The Invisible Bone & The Cat's Revenge

"Take a black cat and carry it alive down to a spring of running water; next take a pot and fill it with water and put it over a fire to boil.  When the water begins to boil, put the black cat in it alive and let the cat boil until all the meat has been boiled from its bones.  When this has been done, pour the contents of the pot into the spring, and the bones of the cat will go up the stream instead of down the stream.  The person who has done this will begin to see the devil and all of his imps." Journal of American Folklore

When I think of the witch bone in the modern era, I’m not interpreting the lore literally.  Rather, I see the “bone” in a figurative sense; a talisman or amulet of some kind which provides spiritual aid to the practitioner who obtained it. That's because a bone isn't the only spirited object that witches form alliances with or are initiated by in North American witchlore; a sacred root, lodestone or mojo bag could provide the same witching power as well.

Maybe we symbolize and personify this force in the shape of our bones, or talismans of power, but the true place from which a witch’s power is delivered is sourced from the otherworld, and flows through that puncture, that portal within us that stores all of our creativity, imagination and willpower.  Obtaining the bone of a toad or cat won’t necessarily make you a witch in my opinion, but they were once known to act as mediums for facilitating between you and the spirit-world in a way that may otherwise be more difficult. Your witch bone may be a silver talisman, or alraun, or mojo bag full of mysteries, or maybe it is hidden inside you from the beginning. Objects of power come in a great many shapes and forms, at different times of your life.  They’ll present themselves, they’ll put themselves in your way and automatically draw you to them.  However...

Witch bones are different; they’re the kind of magic you seize by the hand with a choking grip. It is witchcraft that is wrestled away from the life of another creature.  This is a difference in magics, the kind of distinction that gives rise to the notion of black vs white magic. I don’t believe in moral duality- a witch ought to know better than that, but there is a big difference between being gifted your power and seizing power for yourself.  I make no judgments of either path: witches will witch. Frankly, obtaining a witch bone can be adapted to a more modern moral palate; there are other ways of gaining a powerful ally like a witch bone than through boiling a cat or staking a toad. However you or anyone else chooses to go about obtaining your so-called “witch-bone”, be weary, lest this piece of yourself is discovered and taken- breaking you and your witchcraft to pieces, rendering you dead of power and without a soul. Think on that before you start the boiling pot...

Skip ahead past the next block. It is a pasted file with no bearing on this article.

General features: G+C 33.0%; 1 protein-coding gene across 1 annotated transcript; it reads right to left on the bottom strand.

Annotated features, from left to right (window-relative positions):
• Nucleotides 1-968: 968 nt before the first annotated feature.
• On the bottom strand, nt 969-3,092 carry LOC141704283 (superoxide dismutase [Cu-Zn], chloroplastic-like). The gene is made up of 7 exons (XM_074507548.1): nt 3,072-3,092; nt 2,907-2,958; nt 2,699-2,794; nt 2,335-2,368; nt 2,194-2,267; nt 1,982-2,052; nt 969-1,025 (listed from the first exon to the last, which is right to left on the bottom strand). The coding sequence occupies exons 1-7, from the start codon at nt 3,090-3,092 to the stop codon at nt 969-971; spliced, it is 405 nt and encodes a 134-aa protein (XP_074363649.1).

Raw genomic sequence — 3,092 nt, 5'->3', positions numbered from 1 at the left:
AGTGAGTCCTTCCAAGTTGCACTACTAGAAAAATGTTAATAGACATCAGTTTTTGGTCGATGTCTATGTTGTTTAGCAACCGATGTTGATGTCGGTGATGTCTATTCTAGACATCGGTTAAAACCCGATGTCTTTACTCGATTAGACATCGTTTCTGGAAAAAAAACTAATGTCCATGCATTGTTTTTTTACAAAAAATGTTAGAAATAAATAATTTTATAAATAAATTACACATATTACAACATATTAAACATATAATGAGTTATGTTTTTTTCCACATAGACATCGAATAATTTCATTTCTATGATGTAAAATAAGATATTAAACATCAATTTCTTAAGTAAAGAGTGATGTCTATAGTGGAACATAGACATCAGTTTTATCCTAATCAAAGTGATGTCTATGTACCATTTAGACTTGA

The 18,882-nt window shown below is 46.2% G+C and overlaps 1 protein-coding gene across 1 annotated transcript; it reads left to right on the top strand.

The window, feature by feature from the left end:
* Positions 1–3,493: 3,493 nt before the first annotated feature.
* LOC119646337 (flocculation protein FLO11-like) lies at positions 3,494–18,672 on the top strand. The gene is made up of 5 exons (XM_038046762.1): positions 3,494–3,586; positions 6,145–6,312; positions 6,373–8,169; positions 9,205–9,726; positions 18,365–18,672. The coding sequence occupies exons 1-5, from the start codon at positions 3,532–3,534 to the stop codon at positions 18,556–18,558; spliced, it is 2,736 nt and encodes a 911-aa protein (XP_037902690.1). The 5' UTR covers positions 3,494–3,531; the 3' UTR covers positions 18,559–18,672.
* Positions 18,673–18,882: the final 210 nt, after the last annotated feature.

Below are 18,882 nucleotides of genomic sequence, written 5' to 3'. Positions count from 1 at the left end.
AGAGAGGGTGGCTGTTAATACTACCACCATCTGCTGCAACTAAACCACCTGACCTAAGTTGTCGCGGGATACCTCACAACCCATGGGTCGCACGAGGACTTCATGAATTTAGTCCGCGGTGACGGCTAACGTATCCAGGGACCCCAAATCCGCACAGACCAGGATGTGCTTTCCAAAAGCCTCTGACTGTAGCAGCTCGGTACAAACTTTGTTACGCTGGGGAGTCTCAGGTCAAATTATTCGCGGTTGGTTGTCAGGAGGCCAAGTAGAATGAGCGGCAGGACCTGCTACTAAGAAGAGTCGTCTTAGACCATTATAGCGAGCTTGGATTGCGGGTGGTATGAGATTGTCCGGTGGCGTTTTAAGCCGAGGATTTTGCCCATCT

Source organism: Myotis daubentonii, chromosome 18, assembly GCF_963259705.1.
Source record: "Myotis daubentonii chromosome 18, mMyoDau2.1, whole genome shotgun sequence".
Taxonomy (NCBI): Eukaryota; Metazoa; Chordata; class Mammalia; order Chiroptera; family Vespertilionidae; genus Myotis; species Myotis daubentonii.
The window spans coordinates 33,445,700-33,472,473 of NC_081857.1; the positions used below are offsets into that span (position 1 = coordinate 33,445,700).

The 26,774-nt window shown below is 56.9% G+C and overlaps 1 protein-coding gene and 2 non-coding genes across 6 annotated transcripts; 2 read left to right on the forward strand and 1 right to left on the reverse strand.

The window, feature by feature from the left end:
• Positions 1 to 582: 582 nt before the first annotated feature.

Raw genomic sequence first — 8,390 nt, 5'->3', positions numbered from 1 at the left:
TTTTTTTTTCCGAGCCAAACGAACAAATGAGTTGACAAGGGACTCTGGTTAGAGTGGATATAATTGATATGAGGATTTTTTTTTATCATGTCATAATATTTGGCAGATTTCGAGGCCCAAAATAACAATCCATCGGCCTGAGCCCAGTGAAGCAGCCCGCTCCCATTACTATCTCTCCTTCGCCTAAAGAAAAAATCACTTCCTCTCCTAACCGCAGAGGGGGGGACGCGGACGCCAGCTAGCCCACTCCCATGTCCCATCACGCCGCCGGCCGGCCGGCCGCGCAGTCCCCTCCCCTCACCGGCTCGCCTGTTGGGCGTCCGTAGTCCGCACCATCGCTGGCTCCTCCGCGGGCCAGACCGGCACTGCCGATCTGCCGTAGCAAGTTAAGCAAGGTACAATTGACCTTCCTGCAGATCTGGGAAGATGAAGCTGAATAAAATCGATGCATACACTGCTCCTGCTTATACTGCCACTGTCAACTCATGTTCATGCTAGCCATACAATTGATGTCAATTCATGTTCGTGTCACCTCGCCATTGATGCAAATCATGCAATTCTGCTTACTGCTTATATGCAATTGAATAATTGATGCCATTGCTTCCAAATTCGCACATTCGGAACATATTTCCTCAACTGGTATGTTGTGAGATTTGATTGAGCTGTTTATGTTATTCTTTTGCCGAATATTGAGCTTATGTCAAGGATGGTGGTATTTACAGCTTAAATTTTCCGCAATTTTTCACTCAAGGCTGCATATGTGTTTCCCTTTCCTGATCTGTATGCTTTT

References...
  • African American Folklore: An Encyclopedia for Students: An Encyclopedia for Students by Anand Prahlad
  • The Frank C. Brown Collection of NC Folklore: Vol. VII 
  • Journal of the Folklore Institute, Volume 16 by Indiana University
  • Seneca Myths and Folk Tales by Arthur Caswell Parker
  • American Folk Tales and Songs by Richard Chase
  • Howard W. Odum's Folklore Odyssey: Transformation to Tolerance Through African American Folk Studies by Lynn Moss Sanders
  • Folk Beliefs of the Southern Negro by Newbell Niles Puckett
  • Mules and Men: Negro Folktales and Voodoo Practice in the South by Zora Neale Hurston
  • Type and Motif-Index of the Folktales of England and North America by Ernest W. Baughman